The copyright, at no time, remained with the editor. If it did, then ex-editors could use court rulings to remove their listings. Netscape do own the copyright (and always have) - but with an 'non-exclusive licence', meaning you grant them the right to use the data but you still have full rights to do what you want with it.
    The illegal sites section has been under planning for about 9 months now - and the mud has 'flown' over certain issues (mainly drugs [dmoz.org] and warez [dmoz.org], but some porn [dmoz.org]). What some editors fail to realise is the ODP could be sued, and Netscape lawyers are just trying to 'cover their backs'.
    As far as I'm concerned, this, like many other issues, will be resolved over time in the internal forums - with assistance from Netscape lawyers where there are 'gray areas'.
    Richy C. [beebware.com]
    --
  • by Rupert (28001) on Tuesday October 24, 2000 @04:06AM (#681030) Homepage Journal
    Suicide is wrong

    So what should the punishment be? Death?

    Suppose someone came to you and said he was going to kill himself by slashing his jugular with a broken W2K CD. You could either talk him out of it altogether, which will probably lead him to ignore you totally, or you could point out the relative painfulness of this method, and suggest he investigate alternatives.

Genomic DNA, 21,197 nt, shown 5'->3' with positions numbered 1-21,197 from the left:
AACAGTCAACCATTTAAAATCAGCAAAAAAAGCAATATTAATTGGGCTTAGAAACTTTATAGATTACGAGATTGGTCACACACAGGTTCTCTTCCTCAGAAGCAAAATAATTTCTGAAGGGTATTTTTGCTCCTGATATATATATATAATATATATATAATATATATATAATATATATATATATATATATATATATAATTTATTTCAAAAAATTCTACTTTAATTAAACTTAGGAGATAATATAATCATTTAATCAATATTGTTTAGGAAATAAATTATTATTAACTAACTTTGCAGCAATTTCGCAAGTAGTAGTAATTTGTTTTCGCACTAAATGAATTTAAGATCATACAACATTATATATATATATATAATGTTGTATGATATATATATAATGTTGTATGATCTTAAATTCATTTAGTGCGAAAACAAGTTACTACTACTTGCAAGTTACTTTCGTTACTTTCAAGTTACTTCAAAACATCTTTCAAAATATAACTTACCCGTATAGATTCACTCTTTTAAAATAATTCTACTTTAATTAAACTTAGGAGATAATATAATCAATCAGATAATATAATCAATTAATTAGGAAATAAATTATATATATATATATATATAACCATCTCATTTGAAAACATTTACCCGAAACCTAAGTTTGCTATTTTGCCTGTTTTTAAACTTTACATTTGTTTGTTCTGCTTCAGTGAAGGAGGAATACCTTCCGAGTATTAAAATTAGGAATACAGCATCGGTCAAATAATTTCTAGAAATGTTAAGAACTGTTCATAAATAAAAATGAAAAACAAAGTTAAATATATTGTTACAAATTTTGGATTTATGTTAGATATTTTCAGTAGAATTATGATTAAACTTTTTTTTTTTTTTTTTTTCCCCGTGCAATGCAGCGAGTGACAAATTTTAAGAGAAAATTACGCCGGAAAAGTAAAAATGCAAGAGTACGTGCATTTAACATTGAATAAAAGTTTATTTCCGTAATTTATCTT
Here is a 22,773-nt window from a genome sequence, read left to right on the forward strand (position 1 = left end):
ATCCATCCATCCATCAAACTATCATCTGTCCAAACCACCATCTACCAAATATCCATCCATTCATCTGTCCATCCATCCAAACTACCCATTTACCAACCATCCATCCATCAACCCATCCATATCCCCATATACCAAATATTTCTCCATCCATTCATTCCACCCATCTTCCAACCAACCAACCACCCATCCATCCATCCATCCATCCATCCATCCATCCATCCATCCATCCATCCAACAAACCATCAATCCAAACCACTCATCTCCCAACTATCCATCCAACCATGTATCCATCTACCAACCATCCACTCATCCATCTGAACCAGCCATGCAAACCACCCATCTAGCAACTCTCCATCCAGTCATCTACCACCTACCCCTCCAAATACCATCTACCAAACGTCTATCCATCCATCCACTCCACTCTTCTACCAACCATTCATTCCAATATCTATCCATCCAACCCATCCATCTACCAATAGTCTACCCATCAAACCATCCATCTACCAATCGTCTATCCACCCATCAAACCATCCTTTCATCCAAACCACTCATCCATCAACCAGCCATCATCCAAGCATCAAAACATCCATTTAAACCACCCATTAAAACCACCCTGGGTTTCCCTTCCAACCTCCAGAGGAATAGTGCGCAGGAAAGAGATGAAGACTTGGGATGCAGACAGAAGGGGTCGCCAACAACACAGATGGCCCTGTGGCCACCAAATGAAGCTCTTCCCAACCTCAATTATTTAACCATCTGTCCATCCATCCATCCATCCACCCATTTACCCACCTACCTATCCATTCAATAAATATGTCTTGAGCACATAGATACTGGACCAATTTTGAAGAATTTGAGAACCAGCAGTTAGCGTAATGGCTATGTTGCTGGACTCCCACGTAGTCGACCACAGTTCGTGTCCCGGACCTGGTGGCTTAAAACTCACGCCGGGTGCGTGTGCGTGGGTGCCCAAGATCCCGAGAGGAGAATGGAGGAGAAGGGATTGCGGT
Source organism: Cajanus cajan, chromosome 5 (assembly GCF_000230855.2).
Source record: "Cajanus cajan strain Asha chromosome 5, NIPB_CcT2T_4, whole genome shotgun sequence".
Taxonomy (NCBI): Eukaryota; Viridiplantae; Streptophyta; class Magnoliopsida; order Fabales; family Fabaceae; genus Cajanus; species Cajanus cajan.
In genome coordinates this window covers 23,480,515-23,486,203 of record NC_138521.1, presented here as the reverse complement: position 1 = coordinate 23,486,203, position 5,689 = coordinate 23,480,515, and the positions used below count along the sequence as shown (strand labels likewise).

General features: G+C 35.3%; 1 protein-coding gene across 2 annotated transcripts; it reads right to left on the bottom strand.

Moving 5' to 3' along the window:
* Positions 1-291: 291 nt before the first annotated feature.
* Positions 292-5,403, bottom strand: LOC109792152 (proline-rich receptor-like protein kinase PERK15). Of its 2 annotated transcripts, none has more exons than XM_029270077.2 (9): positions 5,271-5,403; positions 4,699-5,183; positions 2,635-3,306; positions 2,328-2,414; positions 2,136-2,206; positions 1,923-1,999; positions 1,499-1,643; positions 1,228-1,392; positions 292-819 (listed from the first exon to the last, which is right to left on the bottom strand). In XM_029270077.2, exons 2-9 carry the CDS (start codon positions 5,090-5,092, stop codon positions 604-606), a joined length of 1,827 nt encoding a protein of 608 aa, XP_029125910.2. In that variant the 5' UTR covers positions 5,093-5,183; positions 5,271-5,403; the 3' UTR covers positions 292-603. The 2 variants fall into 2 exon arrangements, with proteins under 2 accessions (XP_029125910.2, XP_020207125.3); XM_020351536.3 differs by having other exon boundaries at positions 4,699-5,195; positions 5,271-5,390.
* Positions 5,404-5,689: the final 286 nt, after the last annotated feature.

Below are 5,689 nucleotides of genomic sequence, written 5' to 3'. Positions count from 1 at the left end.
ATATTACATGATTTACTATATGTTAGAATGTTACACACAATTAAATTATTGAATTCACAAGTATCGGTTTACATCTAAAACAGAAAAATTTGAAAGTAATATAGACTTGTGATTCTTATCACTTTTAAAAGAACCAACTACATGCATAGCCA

There are very few well-planned suicides. One of the reasons for this is that the act of planning to kill yourself can be a sufficiently positive experience to pull you back from the brink.

    --
  • You simply can't have something that is "grassroots" and "open" combined with "owned by an enormous multinational". They're legally bound to protect their own interests, which means cracking down on anything which may compromise their interests (read "lose them money in a court case"). Its not as if you can't host your "Culture Jamming" (WTF?) information in 700 million other places.

    He who pays the piper calls the tune.